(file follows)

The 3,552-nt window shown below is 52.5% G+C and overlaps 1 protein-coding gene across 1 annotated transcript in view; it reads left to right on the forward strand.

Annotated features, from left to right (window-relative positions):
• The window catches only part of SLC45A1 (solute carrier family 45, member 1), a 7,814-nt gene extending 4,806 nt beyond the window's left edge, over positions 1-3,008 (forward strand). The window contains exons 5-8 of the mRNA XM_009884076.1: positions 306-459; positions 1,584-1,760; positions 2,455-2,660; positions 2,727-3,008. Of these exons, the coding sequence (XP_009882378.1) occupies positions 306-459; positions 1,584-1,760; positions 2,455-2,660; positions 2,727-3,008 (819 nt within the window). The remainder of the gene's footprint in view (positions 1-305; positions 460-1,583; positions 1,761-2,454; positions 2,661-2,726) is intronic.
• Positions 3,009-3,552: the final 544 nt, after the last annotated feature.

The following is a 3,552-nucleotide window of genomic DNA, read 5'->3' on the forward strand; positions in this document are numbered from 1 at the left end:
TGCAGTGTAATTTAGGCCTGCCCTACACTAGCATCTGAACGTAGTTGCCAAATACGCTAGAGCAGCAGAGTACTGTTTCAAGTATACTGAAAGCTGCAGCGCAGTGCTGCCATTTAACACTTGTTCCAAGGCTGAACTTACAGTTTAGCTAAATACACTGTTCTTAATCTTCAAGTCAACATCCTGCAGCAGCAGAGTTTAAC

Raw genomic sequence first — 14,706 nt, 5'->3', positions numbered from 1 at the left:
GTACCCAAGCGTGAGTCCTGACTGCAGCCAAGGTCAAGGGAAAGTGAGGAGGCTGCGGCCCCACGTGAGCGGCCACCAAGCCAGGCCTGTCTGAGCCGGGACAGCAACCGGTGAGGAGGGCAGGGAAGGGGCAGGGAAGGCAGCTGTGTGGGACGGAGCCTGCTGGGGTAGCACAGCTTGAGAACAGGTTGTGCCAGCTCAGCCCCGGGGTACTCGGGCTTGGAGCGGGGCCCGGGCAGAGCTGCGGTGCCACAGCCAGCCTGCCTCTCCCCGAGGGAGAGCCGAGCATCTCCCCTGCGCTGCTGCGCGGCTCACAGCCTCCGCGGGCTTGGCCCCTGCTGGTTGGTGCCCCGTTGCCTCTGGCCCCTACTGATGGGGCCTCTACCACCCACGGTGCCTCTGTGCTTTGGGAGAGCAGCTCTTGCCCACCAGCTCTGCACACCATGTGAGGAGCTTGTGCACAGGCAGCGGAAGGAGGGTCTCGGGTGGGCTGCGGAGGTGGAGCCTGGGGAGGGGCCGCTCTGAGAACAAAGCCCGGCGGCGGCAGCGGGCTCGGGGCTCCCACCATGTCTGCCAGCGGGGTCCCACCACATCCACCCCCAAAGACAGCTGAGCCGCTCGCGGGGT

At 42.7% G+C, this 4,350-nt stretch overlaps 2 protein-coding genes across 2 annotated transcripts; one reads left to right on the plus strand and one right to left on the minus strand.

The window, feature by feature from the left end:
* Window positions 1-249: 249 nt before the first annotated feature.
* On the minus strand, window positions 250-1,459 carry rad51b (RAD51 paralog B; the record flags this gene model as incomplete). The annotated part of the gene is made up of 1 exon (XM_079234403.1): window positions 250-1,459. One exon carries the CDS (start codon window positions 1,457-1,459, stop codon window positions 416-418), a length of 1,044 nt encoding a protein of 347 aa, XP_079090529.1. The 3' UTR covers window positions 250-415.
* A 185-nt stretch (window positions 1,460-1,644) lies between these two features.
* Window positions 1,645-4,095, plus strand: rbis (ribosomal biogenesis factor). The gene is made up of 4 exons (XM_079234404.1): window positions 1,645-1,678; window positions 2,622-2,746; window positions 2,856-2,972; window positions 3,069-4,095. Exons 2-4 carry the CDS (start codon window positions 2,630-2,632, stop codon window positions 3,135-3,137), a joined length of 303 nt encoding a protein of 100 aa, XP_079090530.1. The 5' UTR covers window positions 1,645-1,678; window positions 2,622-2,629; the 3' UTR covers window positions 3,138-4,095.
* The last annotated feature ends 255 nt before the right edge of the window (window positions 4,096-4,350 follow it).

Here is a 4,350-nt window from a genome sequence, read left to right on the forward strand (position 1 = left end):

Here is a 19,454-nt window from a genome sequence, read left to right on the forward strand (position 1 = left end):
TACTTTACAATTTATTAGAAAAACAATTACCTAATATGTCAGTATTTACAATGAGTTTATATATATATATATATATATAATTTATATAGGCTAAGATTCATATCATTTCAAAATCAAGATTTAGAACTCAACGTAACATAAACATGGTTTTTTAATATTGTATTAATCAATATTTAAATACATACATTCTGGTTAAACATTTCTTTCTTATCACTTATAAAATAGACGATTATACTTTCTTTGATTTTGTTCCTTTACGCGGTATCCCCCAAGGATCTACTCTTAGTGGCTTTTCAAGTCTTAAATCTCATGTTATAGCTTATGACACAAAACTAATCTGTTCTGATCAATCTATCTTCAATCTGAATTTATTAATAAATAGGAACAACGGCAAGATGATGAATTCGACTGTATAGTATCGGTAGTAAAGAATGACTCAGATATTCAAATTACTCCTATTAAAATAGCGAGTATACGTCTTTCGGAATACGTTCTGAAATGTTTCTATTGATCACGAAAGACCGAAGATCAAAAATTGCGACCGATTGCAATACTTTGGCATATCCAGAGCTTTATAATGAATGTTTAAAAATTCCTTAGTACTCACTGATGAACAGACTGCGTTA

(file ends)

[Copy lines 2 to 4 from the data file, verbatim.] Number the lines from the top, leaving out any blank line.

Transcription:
Annotated features, from left to right (window-relative positions):
• The window catches only part of SLC45A1 (solute carrier family 45, member 1), a 7,814-nt gene extending 4,806 nt beyond the window's left edge, over positions 1-3,008 (forward strand). The window contains exons 5-8 of the mRNA XM_009884076.1: positions 306-459; positions 1,584-1,760; positions 2,455-2,660; positions 2,727-3,008. Of these exons, the coding sequence (XP_009882378.1) occupies positions 306-459; positions 1,584-1,760; positions 2,455-2,660; positions 2,727-3,008 (819 nt within the window). The remainder of the gene's footprint in view (positions 1-305; positions 460-1,583; positions 1,761-2,454; positions 2,661-2,726) is intronic.
• Positions 3,009-3,552: the final 544 nt, after the last annotated feature.